It was no surprise when Panasonic started producing LCD TVs -- it's not financially viable to use plasma technology in the smaller tellies that most non-geeks are so keen on. But it's only now that the company has started knocking out 3D LCD TVs, trailing competitors by about a year.
The 37-inch, 1080p, LED-illuminated Viera TX-L37DT30 LCD TV is Panasonic's latest bite at the 3D cherry. Here are our first impressions.
The DT30 uses an IPS Alpha panel. This type of panel offers very good viewing angles, and suffers relatively little from inaccurate colours. That should help mitigate some of the damage that wearing 3D glasses does to your perception of colours.
It's reasonable to assume that the 3D glasses that come with the DT30 will be the same as those provided with Panasonic's plasma sets. We hope we're wrong, though, because Panasonic's glasses suck. They're too heavy and don't sit correctly on our medium-sized mush.
Crosstalk makes us angry
Plasma TVs don't suffer from ghosting, or crosstalk, around 3D images because they generally have a much faster response time than LCD sets. Basically, they can transition between the two images needed to create a 3D picture sufficiently quickly to avoid giving the impression that you're seeing double.
The DT30, however, has an unusually fast response time of 2ms, so we had high hopes for its 3D picture quality. But, during a Panasonic demonstration, we didn't find the 3D images to be as flaw-free as we'd hoped. This wasn't a huge surprise, though, as most LCD TVs suffer from crosstalk to some extent.
400Hz of hurt
Panasonic is making plenty of noise about the DT30's 400Hz picture-processing mode, claiming it will make for ultra-smooth motion. Generally, we don't like these advanced modes. They're a blight that's been messing up TVs for some time now. As televisions leave factories with this kind of mode switched on, we worry that users are seeing a corrupted, artificial image without understanding that they can avoid it.
We'll judge this mode when we see a review sample of the DT30. For now, we're pre-unimpressed.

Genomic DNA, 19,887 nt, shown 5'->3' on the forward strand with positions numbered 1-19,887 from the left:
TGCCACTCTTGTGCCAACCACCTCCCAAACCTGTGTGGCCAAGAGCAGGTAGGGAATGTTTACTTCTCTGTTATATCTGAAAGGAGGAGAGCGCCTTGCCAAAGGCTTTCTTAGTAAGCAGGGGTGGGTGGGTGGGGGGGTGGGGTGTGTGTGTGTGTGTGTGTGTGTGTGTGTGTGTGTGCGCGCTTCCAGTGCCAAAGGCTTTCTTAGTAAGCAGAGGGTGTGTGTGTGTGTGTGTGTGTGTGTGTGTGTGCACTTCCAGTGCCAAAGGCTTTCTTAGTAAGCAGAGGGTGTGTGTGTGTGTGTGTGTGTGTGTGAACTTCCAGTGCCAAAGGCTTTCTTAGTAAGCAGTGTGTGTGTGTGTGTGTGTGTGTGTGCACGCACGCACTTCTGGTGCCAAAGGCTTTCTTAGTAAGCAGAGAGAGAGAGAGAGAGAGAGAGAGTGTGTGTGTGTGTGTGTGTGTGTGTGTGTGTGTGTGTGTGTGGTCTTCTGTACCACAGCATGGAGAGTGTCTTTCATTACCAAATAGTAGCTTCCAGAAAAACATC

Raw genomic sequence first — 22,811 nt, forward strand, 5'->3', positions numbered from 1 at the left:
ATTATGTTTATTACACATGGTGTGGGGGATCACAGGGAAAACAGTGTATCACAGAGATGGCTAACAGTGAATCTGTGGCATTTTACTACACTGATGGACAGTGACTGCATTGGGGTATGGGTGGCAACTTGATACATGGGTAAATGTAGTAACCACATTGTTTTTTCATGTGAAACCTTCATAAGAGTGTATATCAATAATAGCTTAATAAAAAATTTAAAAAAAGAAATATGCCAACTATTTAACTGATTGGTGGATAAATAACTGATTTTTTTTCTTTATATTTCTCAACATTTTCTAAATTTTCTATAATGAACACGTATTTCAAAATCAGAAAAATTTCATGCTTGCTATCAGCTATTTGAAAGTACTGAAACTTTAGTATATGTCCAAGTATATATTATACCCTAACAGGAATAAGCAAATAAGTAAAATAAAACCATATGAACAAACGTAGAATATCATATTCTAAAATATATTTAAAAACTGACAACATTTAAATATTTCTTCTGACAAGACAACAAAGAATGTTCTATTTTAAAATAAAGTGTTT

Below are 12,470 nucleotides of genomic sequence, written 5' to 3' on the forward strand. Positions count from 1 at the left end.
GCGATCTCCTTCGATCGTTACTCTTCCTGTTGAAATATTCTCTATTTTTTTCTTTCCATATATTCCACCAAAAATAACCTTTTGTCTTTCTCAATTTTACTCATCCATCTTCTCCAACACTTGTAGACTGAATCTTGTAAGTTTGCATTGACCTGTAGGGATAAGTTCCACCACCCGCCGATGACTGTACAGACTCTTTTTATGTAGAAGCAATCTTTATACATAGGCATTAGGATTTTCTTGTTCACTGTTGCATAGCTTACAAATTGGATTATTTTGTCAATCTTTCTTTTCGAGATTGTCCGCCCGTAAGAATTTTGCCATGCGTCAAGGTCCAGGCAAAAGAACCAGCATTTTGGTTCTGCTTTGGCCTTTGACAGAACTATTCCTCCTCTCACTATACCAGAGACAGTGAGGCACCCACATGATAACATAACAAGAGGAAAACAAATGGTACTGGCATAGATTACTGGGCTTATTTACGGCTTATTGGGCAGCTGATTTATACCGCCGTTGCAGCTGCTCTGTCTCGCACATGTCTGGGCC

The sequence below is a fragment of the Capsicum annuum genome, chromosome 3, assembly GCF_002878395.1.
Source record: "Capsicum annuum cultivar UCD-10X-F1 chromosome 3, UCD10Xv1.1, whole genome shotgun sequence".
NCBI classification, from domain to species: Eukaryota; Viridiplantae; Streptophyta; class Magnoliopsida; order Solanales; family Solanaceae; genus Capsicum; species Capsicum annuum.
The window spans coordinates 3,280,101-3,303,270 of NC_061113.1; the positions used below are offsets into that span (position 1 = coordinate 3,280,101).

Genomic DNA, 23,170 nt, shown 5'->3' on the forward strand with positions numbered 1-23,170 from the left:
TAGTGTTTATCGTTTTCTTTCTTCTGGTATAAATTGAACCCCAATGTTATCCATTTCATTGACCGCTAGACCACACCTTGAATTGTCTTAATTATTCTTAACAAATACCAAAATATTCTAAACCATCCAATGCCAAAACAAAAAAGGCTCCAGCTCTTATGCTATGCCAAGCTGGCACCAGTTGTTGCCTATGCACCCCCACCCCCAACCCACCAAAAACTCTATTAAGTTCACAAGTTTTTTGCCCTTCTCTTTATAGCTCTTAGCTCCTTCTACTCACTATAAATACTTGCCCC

Take a stand
Last year's Panasonic LCD TVs were available with a funky stand that put the TV at a slight angle. The stand was great if you had a low table, and wanted the TV to be angled slightly upwards towards you. Sadly, last year's stand didn't sell well, so the company isn't bringing it back to the UK in 2011.
Nevertheless, the overall design and style of the DT30 is impressive. Its bezel is thoroughly charming, and the edge-mounted LEDs allow it to be thin and gorgeous. Its slender nature will certainly help if you have limited space in your gaff, or you want to mount the TV on a wall.
Internet functionality is important these days. Panasonic's Viera Connect feature provides a portal through which users can connect to a number of online services, but we find the line-up rather lacklustre.
The lack of access tois particularly disappointing. We've bleated on about this since Panasonic introduced the forerunner to Viera Connect, Viera Cast, but the fact is that Sony and Samsung have both had working iPlayer apps on their TVs for some time now. Panasonic tells us that iPlayer is on the way, so we hope it launches soon.
On the plus side, the Skype implementation is one of the best we've seen, and, when paired with Panasonic's USB camera, the results are very good. The full-screen interface is easy to use, and we really like the idea of making video calls on our TV. It makes us feel like we're in Star Trek.
We also like the YouTube app. It's one of the better implementations we've seen on a TV. It seems to buffer video quickly, and it's really easy to use. Panasonic includes a Twitter app too, but it's a full-screen service, which means you can't watch TV while following your timeline or watching a hashtag.
Panasonic's LCD TVs haven't blown us away in the past. We do, however, have high hopes that the Viera TX-L37DT30 will be a big improvement, so stay tuned for our full review.
Edited by Charles Kloet